Pure Land of Iowa





(515) 991-4347




More information can be found on their website:



Meeting Times:

Sundays 10 AM1 PM


Other Buddhist groups meet at other times




Dress Modestly

Remove Shoes when entering the Hall

Avoid pointing outstretched feet at altar or Monks

Be quiet during service; do not speak unless spoken to

If bringing food, avoid food with meat


Student Testimonial

By Lillian Moravek

Although Pure Land of Iowa has been active in Des Moines for nearly 10 years, most of that time has been spent in temporary locations such as garages and private homes. Not until 2017 did the community finally open a dedicated space on Hickman Road, just east of 86th Street.

Having multiple locations, though, did not hinder their devotion. This is an interesting aspect of Pure Land of Iowa—they are not particularly focused on where they practice, just that they are able to practice. Moreover, although the Pure Land of Iowa community practices Pure Land Buddhism, they accommodate other forms of Buddhism in their space. In fact, many different Buddhist groups actually hold many different types of Buddhist services and events in the Pure Land of Iowa complex (which contains numerous temple rooms).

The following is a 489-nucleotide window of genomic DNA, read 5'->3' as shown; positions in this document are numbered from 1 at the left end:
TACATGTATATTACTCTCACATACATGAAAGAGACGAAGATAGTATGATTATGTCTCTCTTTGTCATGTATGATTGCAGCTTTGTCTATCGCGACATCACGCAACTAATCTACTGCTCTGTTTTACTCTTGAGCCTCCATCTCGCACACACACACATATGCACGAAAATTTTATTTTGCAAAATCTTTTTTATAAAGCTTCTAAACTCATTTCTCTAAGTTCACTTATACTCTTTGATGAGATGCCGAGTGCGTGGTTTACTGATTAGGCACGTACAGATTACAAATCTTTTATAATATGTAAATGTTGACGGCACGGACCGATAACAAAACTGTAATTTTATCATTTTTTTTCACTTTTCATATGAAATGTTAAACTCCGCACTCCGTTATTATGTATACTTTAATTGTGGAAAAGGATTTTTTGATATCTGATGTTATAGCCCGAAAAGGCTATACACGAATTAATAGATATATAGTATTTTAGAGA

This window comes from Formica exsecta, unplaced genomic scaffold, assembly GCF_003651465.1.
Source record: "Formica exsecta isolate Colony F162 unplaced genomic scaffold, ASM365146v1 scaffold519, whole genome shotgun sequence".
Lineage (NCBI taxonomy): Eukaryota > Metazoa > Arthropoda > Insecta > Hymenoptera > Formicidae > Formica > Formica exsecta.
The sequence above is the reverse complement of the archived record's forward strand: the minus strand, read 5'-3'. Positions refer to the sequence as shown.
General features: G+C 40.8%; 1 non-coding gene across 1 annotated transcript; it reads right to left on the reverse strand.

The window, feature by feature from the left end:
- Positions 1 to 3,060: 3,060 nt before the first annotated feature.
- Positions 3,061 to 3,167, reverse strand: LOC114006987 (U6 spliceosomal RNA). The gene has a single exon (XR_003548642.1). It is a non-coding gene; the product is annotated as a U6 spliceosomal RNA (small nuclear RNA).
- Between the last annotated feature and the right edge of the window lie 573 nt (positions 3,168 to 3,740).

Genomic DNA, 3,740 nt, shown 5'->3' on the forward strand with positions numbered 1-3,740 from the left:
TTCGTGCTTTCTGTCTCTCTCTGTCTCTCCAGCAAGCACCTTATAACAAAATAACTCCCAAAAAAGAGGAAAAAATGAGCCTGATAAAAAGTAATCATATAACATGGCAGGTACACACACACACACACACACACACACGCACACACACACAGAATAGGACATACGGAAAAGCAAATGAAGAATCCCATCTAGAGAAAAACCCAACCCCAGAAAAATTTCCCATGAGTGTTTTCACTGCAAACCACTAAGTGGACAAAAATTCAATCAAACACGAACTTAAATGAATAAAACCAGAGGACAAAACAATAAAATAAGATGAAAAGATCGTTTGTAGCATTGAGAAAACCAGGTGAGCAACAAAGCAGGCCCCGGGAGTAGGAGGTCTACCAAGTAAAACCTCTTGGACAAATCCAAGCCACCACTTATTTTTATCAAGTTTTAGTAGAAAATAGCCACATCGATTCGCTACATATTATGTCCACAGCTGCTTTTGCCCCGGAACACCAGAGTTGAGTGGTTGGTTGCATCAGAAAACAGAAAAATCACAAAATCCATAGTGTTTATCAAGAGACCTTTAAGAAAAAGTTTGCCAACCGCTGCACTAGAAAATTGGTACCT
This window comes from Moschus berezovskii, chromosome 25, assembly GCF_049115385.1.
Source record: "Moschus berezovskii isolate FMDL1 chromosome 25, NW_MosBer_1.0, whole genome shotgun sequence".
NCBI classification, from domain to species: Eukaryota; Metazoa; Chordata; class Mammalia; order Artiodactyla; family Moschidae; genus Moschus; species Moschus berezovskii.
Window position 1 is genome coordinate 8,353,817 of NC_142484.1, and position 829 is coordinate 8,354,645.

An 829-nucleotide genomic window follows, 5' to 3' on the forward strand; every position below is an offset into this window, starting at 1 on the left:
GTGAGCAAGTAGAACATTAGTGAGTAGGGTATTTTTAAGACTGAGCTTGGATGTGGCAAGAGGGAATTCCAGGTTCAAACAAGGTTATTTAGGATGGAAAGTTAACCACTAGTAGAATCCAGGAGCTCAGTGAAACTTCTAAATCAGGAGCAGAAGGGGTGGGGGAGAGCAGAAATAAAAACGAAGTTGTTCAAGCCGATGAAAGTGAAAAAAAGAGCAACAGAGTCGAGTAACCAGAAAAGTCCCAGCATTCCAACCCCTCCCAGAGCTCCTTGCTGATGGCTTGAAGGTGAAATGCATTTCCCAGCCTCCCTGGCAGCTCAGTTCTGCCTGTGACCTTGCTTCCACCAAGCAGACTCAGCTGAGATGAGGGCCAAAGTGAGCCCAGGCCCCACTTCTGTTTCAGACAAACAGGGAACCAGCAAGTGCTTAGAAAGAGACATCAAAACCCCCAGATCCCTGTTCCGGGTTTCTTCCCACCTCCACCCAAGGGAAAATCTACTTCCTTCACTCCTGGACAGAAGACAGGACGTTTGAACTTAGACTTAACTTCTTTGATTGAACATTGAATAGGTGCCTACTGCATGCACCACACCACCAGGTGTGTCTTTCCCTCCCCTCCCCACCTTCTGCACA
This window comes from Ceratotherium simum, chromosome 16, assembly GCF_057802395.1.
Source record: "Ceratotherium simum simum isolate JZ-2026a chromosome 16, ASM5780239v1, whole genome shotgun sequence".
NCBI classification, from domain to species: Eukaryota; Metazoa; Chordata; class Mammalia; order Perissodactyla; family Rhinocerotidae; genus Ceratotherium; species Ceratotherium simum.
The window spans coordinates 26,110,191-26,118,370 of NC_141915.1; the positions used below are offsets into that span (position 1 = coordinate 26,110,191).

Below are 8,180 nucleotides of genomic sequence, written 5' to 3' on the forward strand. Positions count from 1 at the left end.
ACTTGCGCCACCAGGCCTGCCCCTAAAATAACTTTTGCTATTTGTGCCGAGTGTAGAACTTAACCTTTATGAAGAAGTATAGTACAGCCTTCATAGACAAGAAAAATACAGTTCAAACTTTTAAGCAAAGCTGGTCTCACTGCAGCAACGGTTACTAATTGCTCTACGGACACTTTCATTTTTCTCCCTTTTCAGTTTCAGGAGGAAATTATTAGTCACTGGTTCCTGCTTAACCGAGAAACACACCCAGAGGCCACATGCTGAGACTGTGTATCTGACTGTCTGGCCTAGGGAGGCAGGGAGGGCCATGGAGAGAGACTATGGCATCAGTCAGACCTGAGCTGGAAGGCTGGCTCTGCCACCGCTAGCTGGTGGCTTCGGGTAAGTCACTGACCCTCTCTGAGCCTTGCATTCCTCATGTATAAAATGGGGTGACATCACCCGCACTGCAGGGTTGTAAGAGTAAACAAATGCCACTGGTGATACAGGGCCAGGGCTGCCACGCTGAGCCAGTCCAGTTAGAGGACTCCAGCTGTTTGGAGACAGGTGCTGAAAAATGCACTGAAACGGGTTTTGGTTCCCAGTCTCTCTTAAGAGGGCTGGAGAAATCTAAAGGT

Pure Land Buddhism is itself a sect of Mahayana Buddhism, which is particularly popular in East Asian (China, Japan, Korea, Vietnam). In this sect of Buddhism, a celestial Buddha named Amita is worshipped, most commonly by chanting his name. Pure Land practitioners believe that doing so ensures their rebirth in Amita’s “Pure Land,” a heavenly realm from which it is easier to attain enlightenment that here on earth.

Meditation and mindfulness are other important aspect of Buddhism at Pure Land of Iowa, as is evident by the number of weekly services dedicated to them. Chanting and prostration are also utilized to show reverence to the “Triple Gem” of Buddha, Dharma (Buddha’s teachings), and Sangha (Buddha’s community).

Pure Land of Iowa itself meets every Sunday morning for two hours. Their service begins with prostration, which includes walking slowly in a circle, then forming rows, all the while chanting and meditating. Next, they form a semi-circle and hold a class where they discuss topics that range from Buddhist philosophy to simple life-lessons. After this discussion, they break for lunch, then part ways for the week.


Community Leaders

  • Evelina Chen, Founder, Director of Committee Board
  • Helen Liu, Co-Founder, Director of Committee Board
  • Jie Shao, Director of Committee Board, Instructor, Translator
  • Thomas Wu, Instructor
  • Cara Liu, Instructor, Community Outreach, Translator


Translate »